How Does Latency Affect Traders?
Here’s the most appropriate idiom to describe latency: the early bird gets the worm.
If the order message that is routed back to the broker’s server gets delayed even for a millisecond, the price that the trader attempted for the order may have moved away, and the broker might not be able to fill that order.
Low latency can lead to faster fills.
Low latency can also minimize slippage, which is the difference between the expected price of a trade and the price at which the trade is executed. Negative slippage can lead to a trader paying more than what they anticipated (or selling for a price less than what they anticipated) when they placed the order.
Traders can gain a competitive advantage when their orders reach the market with a low level of latency, as missed opportunities from slow execution could be costly.
Still, trading strategies that rely on low latency aren’t right for everyone. For one, speed doesn’t guarantee a profit; operating in a low latency environment means nothing if the trade was a bad choice. Some speed-dependent strategies, such as latency arbitrage, may require an advanced skillset in algorithmic trading.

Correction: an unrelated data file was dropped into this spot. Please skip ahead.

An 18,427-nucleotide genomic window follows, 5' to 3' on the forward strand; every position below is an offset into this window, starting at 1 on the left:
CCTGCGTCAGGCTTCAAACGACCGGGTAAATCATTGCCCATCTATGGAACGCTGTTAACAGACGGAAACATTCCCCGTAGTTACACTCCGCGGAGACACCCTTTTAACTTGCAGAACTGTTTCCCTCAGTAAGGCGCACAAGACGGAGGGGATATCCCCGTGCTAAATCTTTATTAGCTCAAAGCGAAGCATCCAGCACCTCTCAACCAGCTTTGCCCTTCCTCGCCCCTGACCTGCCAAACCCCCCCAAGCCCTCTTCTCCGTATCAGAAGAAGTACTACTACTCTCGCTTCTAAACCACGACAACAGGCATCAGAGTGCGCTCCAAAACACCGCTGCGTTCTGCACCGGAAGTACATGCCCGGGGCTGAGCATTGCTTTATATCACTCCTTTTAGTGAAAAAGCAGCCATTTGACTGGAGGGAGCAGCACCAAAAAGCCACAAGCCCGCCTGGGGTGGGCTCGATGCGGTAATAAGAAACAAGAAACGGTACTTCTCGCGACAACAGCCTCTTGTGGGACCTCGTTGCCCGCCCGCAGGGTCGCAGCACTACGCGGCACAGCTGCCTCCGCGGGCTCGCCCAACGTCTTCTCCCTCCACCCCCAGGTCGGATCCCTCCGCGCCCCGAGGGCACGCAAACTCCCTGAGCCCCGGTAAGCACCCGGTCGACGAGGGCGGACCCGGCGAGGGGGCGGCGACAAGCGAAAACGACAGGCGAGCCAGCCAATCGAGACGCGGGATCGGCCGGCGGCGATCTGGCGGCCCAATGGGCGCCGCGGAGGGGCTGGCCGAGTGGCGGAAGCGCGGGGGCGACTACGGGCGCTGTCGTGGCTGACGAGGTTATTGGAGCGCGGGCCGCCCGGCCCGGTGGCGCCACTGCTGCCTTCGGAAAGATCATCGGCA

Access to low latency technology can have higher costs, depending on the brokerage firm. Casual retail traders may find the costs don’t add as much value to their strategy, but for high-frequency traders, low latency can be crucial.
What Is Latency Arbitrage?
Latency arbitrage uses trading algorithms to identify price discrepancies in the markets. A security can appear in multiple exchanges and occasionally trade at different values. Arbitrage algorithms can buy an undervalued security and nearly simultaneously sell the same security at another location where it is overvalued, locking in a small profit.
Latency arbitrage can be valuable to the market overall, since the process helps ensure prices do not deviate substantially from their expected price for too long. Latency arbitrage typically requires ultra-low latency solutions.
This practice has a significant market impact. A 2021 Bank for International Settlements study estimated the profits for latency arbitrage in the global markets were worth about $5 billion annually. However, not all brokerage firms can sustain the costs for managing colocation centers for low latency. Those who aim to employ latency arbitrage must commit to costly trading solutions.